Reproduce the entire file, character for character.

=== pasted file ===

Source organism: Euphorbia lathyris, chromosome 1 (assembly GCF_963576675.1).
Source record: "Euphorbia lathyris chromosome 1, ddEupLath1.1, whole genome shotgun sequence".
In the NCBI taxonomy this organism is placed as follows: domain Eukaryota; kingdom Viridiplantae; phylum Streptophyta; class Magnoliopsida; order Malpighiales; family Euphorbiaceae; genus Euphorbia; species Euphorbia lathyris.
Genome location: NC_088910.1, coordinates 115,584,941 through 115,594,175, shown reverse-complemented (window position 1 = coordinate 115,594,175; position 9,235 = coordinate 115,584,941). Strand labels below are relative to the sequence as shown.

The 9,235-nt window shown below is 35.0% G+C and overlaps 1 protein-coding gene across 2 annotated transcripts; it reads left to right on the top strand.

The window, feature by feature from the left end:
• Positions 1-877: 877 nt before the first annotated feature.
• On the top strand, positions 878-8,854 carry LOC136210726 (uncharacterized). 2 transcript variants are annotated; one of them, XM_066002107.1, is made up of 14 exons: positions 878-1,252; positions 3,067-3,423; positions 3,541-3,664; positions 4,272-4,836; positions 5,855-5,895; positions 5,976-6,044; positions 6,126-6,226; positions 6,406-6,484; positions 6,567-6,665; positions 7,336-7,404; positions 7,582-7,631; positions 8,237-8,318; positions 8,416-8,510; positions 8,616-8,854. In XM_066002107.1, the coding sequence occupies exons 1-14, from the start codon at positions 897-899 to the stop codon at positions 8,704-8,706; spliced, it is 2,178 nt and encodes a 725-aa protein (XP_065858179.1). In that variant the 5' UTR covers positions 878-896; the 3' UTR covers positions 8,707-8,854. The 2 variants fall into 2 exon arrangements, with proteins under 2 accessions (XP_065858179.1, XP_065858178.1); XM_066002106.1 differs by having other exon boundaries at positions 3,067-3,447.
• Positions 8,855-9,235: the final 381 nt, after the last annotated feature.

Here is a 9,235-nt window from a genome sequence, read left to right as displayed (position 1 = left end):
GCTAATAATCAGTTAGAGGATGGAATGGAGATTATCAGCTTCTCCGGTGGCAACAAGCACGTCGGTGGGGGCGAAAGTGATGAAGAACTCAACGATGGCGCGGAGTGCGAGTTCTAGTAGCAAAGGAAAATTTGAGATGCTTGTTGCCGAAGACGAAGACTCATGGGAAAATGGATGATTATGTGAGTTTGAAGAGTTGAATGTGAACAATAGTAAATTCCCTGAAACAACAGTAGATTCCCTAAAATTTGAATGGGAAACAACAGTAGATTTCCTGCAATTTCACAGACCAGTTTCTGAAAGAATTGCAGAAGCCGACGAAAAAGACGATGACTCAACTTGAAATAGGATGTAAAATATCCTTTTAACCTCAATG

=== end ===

Source organism: Euphorbia lathyris, chromosome 1 (assembly GCF_963576675.1).
Source record: "Euphorbia lathyris chromosome 1, ddEupLath1.1, whole genome shotgun sequence".
In the NCBI taxonomy this organism is placed as follows: domain Eukaryota; kingdom Viridiplantae; phylum Streptophyta; class Magnoliopsida; order Malpighiales; family Euphorbiaceae; genus Euphorbia; species Euphorbia lathyris.
Genome location: NC_088910.1, coordinates 115,584,941 through 115,594,175, shown reverse-complemented (window position 1 = coordinate 115,594,175; position 9,235 = coordinate 115,584,941). Strand labels below are relative to the sequence as shown.

The 9,235-nt window shown below is 35.0% G+C and overlaps 1 protein-coding gene across 2 annotated transcripts; it reads left to right on the top strand.

The window, feature by feature from the left end:
• Positions 1-877: 877 nt before the first annotated feature.
• On the top strand, positions 878-8,854 carry LOC136210726 (uncharacterized). 2 transcript variants are annotated; one of them, XM_066002107.1, is made up of 14 exons: positions 878-1,252; positions 3,067-3,423; positions 3,541-3,664; positions 4,272-4,836; positions 5,855-5,895; positions 5,976-6,044; positions 6,126-6,226; positions 6,406-6,484; positions 6,567-6,665; positions 7,336-7,404; positions 7,582-7,631; positions 8,237-8,318; positions 8,416-8,510; positions 8,616-8,854. In XM_066002107.1, the coding sequence occupies exons 1-14, from the start codon at positions 897-899 to the stop codon at positions 8,704-8,706; spliced, it is 2,178 nt and encodes a 725-aa protein (XP_065858179.1). In that variant the 5' UTR covers positions 878-896; the 3' UTR covers positions 8,707-8,854. The 2 variants fall into 2 exon arrangements, with proteins under 2 accessions (XP_065858179.1, XP_065858178.1); XM_066002106.1 differs by having other exon boundaries at positions 3,067-3,447.
• Positions 8,855-9,235: the final 381 nt, after the last annotated feature.

Here is a 9,235-nt window from a genome sequence, read left to right as displayed (position 1 = left end):
GCTAATAATCAGTTAGAGGATGGAATGGAGATTATCAGCTTCTCCGGTGGCAACAAGCACGTCGGTGGGGGCGAAAGTGATGAAGAACTCAACGATGGCGCGGAGTGCGAGTTCTAGTAGCAAAGGAAAATTTGAGATGCTTGTTGCCGAAGACGAAGACTCATGGGAAAATGGATGATTATGTGAGTTTGAAGAGTTGAATGTGAACAATAGTAAATTCCCTGAAACAACAGTAGATTCCCTAAAATTTGAATGGGAAACAACAGTAGATTTCCTGCAATTTCACAGACCAGTTTCTGAAAGAATTGCAGAAGCCGACGAAAAAGACGATGACTCAACTTGAAATAGGATGTAAAATATCCTTTTAACCTCAATG